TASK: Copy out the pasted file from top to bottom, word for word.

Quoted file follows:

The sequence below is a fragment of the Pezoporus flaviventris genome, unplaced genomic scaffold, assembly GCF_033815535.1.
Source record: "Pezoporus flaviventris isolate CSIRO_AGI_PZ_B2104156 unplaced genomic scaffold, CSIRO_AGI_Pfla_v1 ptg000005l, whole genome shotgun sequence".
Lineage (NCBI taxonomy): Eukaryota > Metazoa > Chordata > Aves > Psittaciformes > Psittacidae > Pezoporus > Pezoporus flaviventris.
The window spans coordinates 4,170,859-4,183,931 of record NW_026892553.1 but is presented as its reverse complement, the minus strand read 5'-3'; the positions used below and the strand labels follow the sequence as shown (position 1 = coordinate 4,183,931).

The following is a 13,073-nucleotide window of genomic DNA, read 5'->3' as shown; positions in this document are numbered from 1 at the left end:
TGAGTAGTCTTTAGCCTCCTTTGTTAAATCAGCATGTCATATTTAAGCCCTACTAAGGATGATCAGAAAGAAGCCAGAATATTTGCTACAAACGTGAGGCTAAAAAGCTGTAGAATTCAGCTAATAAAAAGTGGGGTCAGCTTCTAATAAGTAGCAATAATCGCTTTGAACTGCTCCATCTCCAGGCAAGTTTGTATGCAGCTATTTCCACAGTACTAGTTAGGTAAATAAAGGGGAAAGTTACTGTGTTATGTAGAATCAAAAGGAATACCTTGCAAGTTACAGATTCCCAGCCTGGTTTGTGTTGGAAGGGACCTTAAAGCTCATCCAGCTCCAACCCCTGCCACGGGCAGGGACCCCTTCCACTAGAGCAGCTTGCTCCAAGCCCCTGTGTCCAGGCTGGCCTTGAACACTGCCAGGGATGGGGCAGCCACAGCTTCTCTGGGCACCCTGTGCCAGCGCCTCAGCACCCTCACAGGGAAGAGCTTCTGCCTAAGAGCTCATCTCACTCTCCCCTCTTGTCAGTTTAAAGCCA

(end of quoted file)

The sequence below is a fragment of the Pezoporus flaviventris genome, unplaced genomic scaffold, assembly GCF_033815535.1.
Source record: "Pezoporus flaviventris isolate CSIRO_AGI_PZ_B2104156 unplaced genomic scaffold, CSIRO_AGI_Pfla_v1 ptg000005l, whole genome shotgun sequence".
Lineage (NCBI taxonomy): Eukaryota > Metazoa > Chordata > Aves > Psittaciformes > Psittacidae > Pezoporus > Pezoporus flaviventris.
The window spans coordinates 4,170,859-4,183,931 of record NW_026892553.1 but is presented as its reverse complement, the minus strand read 5'-3'; the positions used below and the strand labels follow the sequence as shown (position 1 = coordinate 4,183,931).

The following is a 13,073-nucleotide window of genomic DNA, read 5'->3' as shown; positions in this document are numbered from 1 at the left end:
TGAGTAGTCTTTAGCCTCCTTTGTTAAATCAGCATGTCATATTTAAGCCCTACTAAGGATGATCAGAAAGAAGCCAGAATATTTGCTACAAACGTGAGGCTAAAAAGCTGTAGAATTCAGCTAATAAAAAGTGGGGTCAGCTTCTAATAAGTAGCAATAATCGCTTTGAACTGCTCCATCTCCAGGCAAGTTTGTATGCAGCTATTTCCACAGTACTAGTTAGGTAAATAAAGGGGAAAGTTACTGTGTTATGTAGAATCAAAAGGAATACCTTGCAAGTTACAGATTCCCAGCCTGGTTTGTGTTGGAAGGGACCTTAAAGCTCATCCAGCTCCAACCCCTGCCACGGGCAGGGACCCCTTCCACTAGAGCAGCTTGCTCCAAGCCCCTGTGTCCAGGCTGGCCTTGAACACTGCCAGGGATGGGGCAGCCACAGCTTCTCTGGGCACCCTGTGCCAGCGCCTCAGCACCCTCACAGGGAAGAGCTTCTGCCTAAGAGCTCATCTCACTCTCCCCTCTTGTCAGTTTAAAGCCA